What happened seconds before the Big Bang? Everything shrank into a tiny, vast, space for an eternal nanosecond.
Is that what it’s like just before you die? If you know you’re about to die. You see it coming, your own personal Big Bang: your heart on the brink of bursting, the final second on the time bomb, the bullet leaving the gun, the nurse holding your hand.
What do you think? You have a single instant, a lifetime, with only your thoughts. God? What was it all about? Who was I supposed to be? What was I expected to do? Maybe we still think we can get out of this, somehow. Is that how it’ll be, still desperately wrestling with the world, thrashing about inside, even though there’s no time left for your body to do so much as blink?
I wonder about these things. I have to.
That moment of infinite density, unbearable intensity.
They say there was no actual bang. The event – not the first, just first of lots of firsts – was silent. Like a hush in the middle of the endless night. The darkest hour.
Whatever the agent of Death is – the clogged artery, the terrorist’s backpack, the gun – it’s only the instrument. Death plays it. Nobody is truly at fault. Not the fanatic, not the cigarette, the assassin. Death existed before life, and every single thing since that ridiculous Bang is born of it. Everything that has ever happened has led to you lying there on the floor, in your bed, falling, falling. Death knows what to do: when the lever must be thrown, the curtain dropped. The trigger pulled. No point in blaming yourself, or the doctor, or the hand trembling before your eyes holding the gun.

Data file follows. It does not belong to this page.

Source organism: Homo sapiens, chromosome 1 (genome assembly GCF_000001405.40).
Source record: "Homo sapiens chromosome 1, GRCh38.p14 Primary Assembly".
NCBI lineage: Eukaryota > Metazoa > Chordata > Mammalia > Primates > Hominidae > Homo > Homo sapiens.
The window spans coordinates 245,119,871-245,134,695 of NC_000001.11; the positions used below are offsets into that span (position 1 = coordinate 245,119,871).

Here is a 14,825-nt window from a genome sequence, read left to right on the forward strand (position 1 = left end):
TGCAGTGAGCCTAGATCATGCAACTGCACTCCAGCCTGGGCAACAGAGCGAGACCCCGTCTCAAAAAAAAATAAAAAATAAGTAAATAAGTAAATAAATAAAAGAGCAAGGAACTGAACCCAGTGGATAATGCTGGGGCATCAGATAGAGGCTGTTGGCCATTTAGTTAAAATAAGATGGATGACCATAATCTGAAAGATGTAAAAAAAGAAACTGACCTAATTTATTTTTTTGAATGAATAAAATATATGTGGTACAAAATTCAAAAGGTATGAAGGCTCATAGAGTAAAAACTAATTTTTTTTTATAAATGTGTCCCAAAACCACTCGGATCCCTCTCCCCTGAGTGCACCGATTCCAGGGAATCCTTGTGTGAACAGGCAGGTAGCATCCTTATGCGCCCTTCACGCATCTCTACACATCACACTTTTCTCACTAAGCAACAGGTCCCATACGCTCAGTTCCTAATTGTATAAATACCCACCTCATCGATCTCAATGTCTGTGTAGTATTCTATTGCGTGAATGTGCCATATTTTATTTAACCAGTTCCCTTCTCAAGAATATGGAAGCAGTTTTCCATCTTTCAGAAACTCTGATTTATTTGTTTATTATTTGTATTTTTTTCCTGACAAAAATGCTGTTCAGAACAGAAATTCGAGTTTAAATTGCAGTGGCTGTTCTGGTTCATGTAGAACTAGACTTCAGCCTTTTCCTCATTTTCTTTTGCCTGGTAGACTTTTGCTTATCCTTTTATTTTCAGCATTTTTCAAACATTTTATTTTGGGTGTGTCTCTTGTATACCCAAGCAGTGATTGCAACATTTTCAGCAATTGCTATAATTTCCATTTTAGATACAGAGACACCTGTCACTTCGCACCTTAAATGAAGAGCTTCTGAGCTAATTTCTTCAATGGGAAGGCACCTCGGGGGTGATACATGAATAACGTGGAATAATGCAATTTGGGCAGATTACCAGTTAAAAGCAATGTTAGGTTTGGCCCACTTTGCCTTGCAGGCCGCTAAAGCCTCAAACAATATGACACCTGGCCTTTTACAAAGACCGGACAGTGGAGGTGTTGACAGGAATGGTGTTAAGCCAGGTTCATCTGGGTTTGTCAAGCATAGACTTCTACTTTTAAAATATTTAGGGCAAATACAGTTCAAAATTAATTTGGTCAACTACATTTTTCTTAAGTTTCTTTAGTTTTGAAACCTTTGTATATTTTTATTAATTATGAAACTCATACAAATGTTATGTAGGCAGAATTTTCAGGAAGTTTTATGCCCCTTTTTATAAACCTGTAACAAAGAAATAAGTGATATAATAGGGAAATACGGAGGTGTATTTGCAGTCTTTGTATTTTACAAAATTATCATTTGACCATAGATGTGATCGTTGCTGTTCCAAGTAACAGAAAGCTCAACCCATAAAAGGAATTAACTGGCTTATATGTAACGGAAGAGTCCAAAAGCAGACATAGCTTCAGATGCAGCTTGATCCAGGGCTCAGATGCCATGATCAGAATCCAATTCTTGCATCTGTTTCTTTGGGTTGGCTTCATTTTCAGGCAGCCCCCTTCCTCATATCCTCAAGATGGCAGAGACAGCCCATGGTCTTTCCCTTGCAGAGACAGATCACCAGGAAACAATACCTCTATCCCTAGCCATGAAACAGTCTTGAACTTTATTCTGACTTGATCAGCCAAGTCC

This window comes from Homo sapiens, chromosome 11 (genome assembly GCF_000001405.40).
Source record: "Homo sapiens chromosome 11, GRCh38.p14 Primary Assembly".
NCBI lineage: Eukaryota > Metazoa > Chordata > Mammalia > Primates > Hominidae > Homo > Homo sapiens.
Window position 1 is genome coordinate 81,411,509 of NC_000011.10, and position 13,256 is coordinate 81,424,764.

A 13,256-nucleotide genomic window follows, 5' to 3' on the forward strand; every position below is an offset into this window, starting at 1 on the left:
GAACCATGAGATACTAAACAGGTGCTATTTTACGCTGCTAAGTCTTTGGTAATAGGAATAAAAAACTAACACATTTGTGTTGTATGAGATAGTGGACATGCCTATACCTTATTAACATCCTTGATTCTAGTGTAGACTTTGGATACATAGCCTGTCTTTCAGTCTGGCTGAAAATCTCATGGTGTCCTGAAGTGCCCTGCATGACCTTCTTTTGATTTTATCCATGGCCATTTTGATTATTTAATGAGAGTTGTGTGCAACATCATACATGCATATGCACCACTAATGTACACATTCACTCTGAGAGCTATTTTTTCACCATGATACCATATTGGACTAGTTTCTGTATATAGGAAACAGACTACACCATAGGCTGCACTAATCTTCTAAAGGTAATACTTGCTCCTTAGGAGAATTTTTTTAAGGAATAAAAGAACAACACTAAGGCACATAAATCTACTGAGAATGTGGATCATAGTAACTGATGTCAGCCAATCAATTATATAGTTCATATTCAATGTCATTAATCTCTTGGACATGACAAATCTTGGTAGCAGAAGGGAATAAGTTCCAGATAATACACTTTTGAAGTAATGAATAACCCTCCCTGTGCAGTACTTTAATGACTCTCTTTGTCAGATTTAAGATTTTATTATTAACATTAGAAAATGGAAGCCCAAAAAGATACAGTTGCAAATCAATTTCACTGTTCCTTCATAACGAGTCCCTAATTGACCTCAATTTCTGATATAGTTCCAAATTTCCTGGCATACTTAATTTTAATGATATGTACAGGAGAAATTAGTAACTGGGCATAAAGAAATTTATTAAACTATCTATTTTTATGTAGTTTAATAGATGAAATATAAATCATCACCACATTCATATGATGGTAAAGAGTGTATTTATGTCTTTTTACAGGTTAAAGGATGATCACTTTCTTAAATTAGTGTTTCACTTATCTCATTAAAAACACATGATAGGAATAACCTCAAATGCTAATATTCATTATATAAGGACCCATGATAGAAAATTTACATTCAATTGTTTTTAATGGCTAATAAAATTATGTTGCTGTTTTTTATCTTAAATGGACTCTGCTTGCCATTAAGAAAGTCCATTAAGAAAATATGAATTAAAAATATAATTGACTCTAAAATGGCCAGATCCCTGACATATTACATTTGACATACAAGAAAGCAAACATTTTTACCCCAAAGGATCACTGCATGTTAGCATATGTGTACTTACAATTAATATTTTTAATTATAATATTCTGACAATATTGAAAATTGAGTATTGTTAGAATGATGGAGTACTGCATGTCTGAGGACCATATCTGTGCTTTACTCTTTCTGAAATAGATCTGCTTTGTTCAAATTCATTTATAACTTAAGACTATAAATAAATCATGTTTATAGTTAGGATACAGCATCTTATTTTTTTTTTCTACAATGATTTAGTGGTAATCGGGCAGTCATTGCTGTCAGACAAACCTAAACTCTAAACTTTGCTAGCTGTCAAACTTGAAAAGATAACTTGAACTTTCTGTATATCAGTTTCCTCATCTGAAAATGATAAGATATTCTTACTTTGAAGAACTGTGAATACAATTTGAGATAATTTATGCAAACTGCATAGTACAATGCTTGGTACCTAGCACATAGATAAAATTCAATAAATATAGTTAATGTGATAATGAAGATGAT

You’re too late. The blaming’s already been done.
• Chris Dolan was shortlisted for the Saltire First Book Award in 1995 for Poor Angels and Other Stories, and his first novel, Ascension Day, won the McKitterick Prize in 1999. Lies of the Land, a Maddy Shannon mystery, is published by Vagabond Voices, £9.95